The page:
EMPLOYMENT : Armed Forces Cuts Expected to Dim Jobs Outlook of Blacks


The move to cut the size of America’s armed forces after the end of the Cold War is expected to narrow job opportunities sharply for a segment of American society that can least afford it: the nation’s black youths.

Although blacks make up only about 12% of the nation’s population, they account for 20% of the armed forces and for 29% of the troops in the Army--the branch of the armed services that is likely to suffer most under the five-year cutback plan now on the books.

THE IMPACT: As a result, a new analysis compiled for the Army predicts, the 25% reduction in active-duty military forces now being planned is likely to eliminate the jobs of about 110,000 blacks--a far greater proportional impact than on any other racial or ethnic group.

Moreover, Col. Michael Shane, a senior military fellow at the Joint Center for Political and Economic Studies when the study was done earlier this year, warns that the job losses will be coming at a time when the economy is still too weak to provide alternative opportunities.


“There will be a specific impact on black America,” Shane says.

The reality has been a shock for black leaders. Although some had been critical because so many blacks were sent to fight in the Persian Gulf War, the fact is that the armed forces have long served as a haven for black youths, offering employment and job training.

Pentagon spokesman Pete Williams says Pentagon policy-makers have not issued specific guidelines to the military to lessen the impact of the proposed shrinkage on minorities. He says they hope to accomplish as much as possible by attrition.

Still, Williams concedes that the services will probably have to issue some pink slips as the reductions take effect. “As we do that,” he says, “we’re going to want to make sure we don’t upset the excellent record the military has in providing job opportunities (for blacks).”


According to Shane’s calculations, the total number of active-duty forces will decline from 2.1 million to about 1.58 million by fiscal year 1995-1996. If the cuts were made proportionally, about 20% of those released would be black--or an estimated 100,000 in all.

But Shane says the decline in the number of blacks serving in the military is likely to be slightly higher because the Army--the most popular branch among blacks--is expected to be cut by about 28.5%. That means another 10,000 black soldiers would be trimmed from the rolls.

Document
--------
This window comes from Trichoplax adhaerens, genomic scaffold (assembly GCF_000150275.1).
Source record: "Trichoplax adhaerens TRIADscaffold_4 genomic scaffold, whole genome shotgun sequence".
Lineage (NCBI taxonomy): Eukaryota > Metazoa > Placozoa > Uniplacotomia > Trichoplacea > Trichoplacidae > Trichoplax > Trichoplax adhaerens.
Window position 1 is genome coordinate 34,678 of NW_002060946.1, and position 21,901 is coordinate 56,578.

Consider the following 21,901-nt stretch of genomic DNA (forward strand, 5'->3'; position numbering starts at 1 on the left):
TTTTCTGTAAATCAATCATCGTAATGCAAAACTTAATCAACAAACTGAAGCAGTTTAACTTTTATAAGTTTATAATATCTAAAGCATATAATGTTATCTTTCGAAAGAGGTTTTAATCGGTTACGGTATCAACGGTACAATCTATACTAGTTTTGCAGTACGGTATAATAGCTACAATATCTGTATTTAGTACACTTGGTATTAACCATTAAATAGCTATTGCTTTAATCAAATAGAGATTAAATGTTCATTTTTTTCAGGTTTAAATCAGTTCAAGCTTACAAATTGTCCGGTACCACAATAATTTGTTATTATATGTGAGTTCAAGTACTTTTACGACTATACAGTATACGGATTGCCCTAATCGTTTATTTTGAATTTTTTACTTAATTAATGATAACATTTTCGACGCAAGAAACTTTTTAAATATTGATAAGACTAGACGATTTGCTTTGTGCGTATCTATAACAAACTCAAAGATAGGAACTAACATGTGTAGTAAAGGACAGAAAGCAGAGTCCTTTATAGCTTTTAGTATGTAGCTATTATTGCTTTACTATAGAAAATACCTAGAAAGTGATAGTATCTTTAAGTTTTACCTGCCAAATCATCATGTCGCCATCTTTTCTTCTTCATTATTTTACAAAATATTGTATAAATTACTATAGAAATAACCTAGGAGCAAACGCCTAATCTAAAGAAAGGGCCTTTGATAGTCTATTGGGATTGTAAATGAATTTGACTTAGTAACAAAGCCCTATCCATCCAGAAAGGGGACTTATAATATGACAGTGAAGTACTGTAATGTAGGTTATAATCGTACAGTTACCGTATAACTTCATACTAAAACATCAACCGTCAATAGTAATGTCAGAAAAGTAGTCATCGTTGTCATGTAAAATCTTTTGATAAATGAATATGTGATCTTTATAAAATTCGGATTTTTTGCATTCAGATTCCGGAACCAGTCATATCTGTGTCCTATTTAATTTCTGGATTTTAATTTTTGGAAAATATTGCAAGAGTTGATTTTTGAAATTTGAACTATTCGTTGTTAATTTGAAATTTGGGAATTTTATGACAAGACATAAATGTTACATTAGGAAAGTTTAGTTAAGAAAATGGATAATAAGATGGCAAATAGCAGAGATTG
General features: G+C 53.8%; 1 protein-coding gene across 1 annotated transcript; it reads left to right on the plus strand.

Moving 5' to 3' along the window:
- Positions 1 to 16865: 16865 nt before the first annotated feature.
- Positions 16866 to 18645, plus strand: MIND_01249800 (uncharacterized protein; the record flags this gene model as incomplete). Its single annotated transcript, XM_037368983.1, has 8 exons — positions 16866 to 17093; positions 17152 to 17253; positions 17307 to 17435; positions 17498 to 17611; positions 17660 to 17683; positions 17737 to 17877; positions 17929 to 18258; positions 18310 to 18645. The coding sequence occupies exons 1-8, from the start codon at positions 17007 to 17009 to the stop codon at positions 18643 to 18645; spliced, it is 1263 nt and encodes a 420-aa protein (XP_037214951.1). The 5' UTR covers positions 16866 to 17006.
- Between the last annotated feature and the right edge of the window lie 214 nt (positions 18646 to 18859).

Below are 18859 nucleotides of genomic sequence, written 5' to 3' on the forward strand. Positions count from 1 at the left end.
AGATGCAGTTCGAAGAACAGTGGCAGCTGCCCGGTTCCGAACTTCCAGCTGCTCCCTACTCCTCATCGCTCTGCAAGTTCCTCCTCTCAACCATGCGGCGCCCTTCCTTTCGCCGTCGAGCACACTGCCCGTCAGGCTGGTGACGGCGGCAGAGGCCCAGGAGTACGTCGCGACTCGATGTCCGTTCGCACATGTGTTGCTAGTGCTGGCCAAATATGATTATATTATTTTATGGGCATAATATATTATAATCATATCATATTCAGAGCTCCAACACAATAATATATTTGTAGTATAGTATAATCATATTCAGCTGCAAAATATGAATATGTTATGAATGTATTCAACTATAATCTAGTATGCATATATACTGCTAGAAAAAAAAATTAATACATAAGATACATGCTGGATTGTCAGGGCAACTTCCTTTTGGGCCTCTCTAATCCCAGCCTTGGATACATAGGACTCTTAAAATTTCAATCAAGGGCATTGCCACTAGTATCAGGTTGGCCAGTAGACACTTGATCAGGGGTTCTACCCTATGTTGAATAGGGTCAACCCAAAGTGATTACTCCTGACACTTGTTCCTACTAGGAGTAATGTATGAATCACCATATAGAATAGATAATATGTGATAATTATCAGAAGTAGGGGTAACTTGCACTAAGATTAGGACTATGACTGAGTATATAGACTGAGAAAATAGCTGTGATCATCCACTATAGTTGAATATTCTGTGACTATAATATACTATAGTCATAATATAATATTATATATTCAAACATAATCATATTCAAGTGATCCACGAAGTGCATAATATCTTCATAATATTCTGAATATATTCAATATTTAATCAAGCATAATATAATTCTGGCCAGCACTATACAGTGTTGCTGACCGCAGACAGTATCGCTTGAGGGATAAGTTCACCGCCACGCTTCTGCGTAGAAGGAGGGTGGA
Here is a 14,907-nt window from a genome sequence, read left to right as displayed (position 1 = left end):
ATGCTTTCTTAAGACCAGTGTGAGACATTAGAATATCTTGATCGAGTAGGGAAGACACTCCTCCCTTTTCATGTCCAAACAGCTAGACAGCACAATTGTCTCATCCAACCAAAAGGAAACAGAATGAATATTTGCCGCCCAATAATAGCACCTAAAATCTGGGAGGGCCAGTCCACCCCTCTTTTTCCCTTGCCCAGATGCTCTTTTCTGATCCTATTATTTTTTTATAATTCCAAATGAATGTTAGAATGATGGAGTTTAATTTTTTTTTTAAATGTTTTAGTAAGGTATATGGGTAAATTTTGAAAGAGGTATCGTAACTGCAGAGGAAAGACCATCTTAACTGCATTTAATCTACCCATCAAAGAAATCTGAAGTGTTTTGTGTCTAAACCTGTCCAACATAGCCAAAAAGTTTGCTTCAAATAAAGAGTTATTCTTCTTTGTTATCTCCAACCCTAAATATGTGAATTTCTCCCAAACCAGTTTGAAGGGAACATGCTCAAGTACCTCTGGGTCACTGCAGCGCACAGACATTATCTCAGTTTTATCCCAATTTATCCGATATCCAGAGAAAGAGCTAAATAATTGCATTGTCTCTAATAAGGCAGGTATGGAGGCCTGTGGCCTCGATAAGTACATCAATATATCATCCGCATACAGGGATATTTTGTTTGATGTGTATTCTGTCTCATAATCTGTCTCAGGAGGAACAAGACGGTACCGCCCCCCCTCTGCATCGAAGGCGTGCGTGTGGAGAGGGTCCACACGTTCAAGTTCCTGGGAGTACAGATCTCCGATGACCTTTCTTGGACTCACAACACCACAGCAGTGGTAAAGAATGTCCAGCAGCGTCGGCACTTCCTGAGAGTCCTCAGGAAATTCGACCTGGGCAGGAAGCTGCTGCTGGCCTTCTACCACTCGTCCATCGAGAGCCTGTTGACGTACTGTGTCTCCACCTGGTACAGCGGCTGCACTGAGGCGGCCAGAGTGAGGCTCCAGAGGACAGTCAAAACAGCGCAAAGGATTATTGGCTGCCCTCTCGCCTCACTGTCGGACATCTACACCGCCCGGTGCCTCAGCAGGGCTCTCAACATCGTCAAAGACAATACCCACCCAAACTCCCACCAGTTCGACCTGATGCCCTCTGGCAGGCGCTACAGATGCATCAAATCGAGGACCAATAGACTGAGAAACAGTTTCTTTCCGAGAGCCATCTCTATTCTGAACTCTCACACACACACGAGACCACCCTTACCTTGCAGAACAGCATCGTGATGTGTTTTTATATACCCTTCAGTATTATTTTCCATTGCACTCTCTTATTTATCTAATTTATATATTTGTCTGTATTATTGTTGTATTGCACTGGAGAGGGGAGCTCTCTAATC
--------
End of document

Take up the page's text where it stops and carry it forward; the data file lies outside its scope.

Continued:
Although the study did not include them, Shane estimates that, if the Army cuts are spread equally among all minority groups, about 8,900 Latinos and an estimated 2,900 Asians and Pacific Islanders would lose their jobs.

THE OUTLOOK: Virtually all sides agree that despite the anemic economic recovery so far the brunt of the burden for providing a “safety net” for mustered-out black servicemen and servicewomen will have to fall on private industry, not the government.


Linda White, director of the Army Career and Alumni Placement Program, has begun a major campaign to persuade business to seek out and hire blacks who are forced out of the military as a result of the cutbacks.

“Don’t leave the soldiers on the unemployment lines,” White says. And “don’t leave them on the streets, which is even worse . . . . Take care of them with jobs, as the Army has done.”

“The long-term solution to this problem doesn’t lie with the Department of Defense,” Shane says. “The long-term solution lies with the civilian sector. There has to be something at the other end (of a military career) to take up the slack.”

Meanwhile, John Clendenin, a manager with Xerox Corp., points out that the real problem for companies is not the unemployed veteran, but the black youths who never joined the armed forces and have no job skills or training.


“That’s where the real problem is, because they’re not the cream of our youth,” Clendenin says.

Times staff writer Melissa Healy in Washington contributed to this story.